TOPEKA, Kan. — Stockholders have overwhelmingly approved the $12.2 billion sale of Topeka-based electric company Westar Energy to Missouri-based Great Plains Energy, the two firms announced Monday.

Westar is Kansas’ largest electric company, and after the acquisition, Great Plains would serve more than 1.5 million customers in the two states. The two companies say combining operations would result in $200 million in annual savings after three years, keeping rates in check.

Each company had a special shareholders’ meeting Monday to finish the voting. Great Plains said the holders of 81 percent of its shares participated, and the holders of 95 percent of that group approved the sale. Westar said holders of 63 percent of its stock voted, with an approval rate of 96 percent.

“The combination makes really good sense for the region and our ratepayers,” Charles Chandler IV, the chairman of Westar’s board of directors, said after its meeting in Topeka.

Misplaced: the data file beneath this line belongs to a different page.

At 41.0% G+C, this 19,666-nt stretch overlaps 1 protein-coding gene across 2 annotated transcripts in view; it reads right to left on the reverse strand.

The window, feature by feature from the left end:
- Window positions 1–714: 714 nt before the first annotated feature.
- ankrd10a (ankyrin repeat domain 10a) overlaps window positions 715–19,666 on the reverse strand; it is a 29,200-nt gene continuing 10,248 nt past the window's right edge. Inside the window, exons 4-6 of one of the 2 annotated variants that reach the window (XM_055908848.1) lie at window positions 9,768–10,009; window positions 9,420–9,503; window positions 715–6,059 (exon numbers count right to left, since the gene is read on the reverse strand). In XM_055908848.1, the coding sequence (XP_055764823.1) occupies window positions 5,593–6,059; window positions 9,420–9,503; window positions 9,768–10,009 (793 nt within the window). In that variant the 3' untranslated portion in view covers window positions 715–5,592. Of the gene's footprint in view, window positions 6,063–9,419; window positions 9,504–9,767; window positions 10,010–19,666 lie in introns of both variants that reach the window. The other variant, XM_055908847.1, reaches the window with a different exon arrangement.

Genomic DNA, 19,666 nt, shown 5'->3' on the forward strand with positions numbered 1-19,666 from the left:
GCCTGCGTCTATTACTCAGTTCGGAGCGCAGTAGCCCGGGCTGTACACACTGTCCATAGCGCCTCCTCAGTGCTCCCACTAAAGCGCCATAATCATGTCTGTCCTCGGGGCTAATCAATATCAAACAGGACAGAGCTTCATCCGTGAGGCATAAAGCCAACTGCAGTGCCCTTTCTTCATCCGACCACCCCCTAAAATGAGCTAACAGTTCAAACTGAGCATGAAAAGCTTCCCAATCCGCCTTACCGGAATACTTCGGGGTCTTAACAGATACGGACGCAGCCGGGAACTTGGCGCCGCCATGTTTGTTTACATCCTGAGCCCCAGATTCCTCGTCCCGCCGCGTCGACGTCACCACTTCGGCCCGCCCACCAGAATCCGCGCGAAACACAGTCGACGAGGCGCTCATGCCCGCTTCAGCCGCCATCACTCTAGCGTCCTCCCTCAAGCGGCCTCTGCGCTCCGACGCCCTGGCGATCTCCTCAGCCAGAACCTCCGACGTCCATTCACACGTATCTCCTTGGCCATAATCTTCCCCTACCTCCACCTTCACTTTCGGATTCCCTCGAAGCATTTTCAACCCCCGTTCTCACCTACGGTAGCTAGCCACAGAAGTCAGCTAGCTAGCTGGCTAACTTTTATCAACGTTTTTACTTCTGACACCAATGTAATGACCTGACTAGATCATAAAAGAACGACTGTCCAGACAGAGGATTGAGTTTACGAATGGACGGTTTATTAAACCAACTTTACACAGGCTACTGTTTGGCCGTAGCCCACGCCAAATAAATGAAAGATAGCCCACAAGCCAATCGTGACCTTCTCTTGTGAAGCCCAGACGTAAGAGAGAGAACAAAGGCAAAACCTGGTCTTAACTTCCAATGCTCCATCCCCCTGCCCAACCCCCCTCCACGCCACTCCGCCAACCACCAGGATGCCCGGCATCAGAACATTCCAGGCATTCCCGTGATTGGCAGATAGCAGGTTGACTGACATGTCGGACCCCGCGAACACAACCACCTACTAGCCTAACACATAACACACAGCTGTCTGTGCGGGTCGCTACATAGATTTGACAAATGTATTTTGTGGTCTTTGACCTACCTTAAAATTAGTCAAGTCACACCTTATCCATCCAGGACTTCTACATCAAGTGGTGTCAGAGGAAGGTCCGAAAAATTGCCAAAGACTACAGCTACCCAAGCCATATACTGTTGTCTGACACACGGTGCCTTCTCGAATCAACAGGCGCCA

The companies hope to complete the sale next spring. Federal and state regulators must sign off, though Great Plains has argued that the Missouri Public Service Commission doesn’t have jurisdiction because Westar is a Kansas company.

The Missouri commission’s staff has questioned whether that state’s economy and consumers would benefit. However, Terry Bassham, Great Plains chairman and CEO, said in a statement Monday that the larger company would be “more diverse and sustainable” in generating electricity.

Westar shareholders would receive $51 in cash and $9 in Great Plains stock for each Westar share.

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